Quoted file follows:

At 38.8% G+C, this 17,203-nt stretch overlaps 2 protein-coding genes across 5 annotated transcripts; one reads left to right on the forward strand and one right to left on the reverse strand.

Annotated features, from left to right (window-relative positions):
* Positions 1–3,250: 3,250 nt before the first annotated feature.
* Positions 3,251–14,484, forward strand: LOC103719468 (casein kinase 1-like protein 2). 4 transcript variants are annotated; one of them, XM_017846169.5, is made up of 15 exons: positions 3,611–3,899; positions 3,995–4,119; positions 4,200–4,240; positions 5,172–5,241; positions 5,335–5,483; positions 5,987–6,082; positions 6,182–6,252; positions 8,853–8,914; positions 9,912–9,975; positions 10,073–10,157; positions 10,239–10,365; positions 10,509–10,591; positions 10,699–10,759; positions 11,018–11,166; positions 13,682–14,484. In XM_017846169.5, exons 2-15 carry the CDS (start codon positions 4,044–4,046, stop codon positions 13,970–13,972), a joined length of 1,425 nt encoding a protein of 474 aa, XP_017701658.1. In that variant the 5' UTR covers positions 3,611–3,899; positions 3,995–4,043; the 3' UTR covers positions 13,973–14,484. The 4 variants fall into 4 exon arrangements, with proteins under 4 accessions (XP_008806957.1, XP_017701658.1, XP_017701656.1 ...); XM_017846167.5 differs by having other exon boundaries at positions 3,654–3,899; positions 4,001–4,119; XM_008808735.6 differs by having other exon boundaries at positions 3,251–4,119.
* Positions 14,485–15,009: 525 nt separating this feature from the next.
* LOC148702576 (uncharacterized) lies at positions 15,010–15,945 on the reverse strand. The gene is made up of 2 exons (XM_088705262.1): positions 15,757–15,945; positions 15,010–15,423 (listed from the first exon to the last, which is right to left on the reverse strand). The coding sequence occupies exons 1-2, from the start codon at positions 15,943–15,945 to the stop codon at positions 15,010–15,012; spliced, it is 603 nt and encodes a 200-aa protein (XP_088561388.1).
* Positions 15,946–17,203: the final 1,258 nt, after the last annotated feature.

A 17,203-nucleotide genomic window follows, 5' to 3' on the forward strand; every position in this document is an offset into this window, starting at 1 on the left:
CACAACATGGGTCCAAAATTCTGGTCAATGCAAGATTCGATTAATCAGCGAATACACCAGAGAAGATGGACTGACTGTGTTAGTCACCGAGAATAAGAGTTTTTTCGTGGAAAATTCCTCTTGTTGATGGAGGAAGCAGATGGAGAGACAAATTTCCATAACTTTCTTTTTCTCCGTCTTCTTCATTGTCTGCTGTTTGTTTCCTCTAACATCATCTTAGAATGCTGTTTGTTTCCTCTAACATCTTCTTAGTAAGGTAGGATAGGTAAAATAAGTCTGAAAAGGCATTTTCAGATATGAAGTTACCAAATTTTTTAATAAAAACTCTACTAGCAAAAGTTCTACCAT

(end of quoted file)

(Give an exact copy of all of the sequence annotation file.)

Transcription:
At 38.8% G+C, this 17,203-nt stretch overlaps 2 protein-coding genes across 5 annotated transcripts; one reads left to right on the forward strand and one right to left on the reverse strand.

Annotated features, from left to right (window-relative positions):
* Positions 1–3,250: 3,250 nt before the first annotated feature.
* Positions 3,251–14,484, forward strand: LOC103719468 (casein kinase 1-like protein 2). 4 transcript variants are annotated; one of them, XM_017846169.5, is made up of 15 exons: positions 3,611–3,899; positions 3,995–4,119; positions 4,200–4,240; positions 5,172–5,241; positions 5,335–5,483; positions 5,987–6,082; positions 6,182–6,252; positions 8,853–8,914; positions 9,912–9,975; positions 10,073–10,157; positions 10,239–10,365; positions 10,509–10,591; positions 10,699–10,759; positions 11,018–11,166; positions 13,682–14,484. In XM_017846169.5, exons 2-15 carry the CDS (start codon positions 4,044–4,046, stop codon positions 13,970–13,972), a joined length of 1,425 nt encoding a protein of 474 aa, XP_017701658.1. In that variant the 5' UTR covers positions 3,611–3,899; positions 3,995–4,043; the 3' UTR covers positions 13,973–14,484. The 4 variants fall into 4 exon arrangements, with proteins under 4 accessions (XP_008806957.1, XP_017701658.1, XP_017701656.1 ...); XM_017846167.5 differs by having other exon boundaries at positions 3,654–3,899; positions 4,001–4,119; XM_008808735.6 differs by having other exon boundaries at positions 3,251–4,119.
* Positions 14,485–15,009: 525 nt separating this feature from the next.
* LOC148702576 (uncharacterized) lies at positions 15,010–15,945 on the reverse strand. The gene is made up of 2 exons (XM_088705262.1): positions 15,757–15,945; positions 15,010–15,423 (listed from the first exon to the last, which is right to left on the reverse strand). The coding sequence occupies exons 1-2, from the start codon at positions 15,943–15,945 to the stop codon at positions 15,010–15,012; spliced, it is 603 nt and encodes a 200-aa protein (XP_088561388.1).
* Positions 15,946–17,203: the final 1,258 nt, after the last annotated feature.

A 17,203-nucleotide genomic window follows, 5' to 3' on the forward strand; every position in this document is an offset into this window, starting at 1 on the left:
CACAACATGGGTCCAAAATTCTGGTCAATGCAAGATTCGATTAATCAGCGAATACACCAGAGAAGATGGACTGACTGTGTTAGTCACCGAGAATAAGAGTTTTTTCGTGGAAAATTCCTCTTGTTGATGGAGGAAGCAGATGGAGAGACAAATTTCCATAACTTTCTTTTTCTCCGTCTTCTTCATTGTCTGCTGTTTGTTTCCTCTAACATCATCTTAGAATGCTGTTTGTTTCCTCTAACATCTTCTTAGTAAGGTAGGATAGGTAAAATAAGTCTGAAAAGGCATTTTCAGATATGAAGTTACCAAATTTTTTAATAAAAACTCTACTAGCAAAAGTTCTACCAT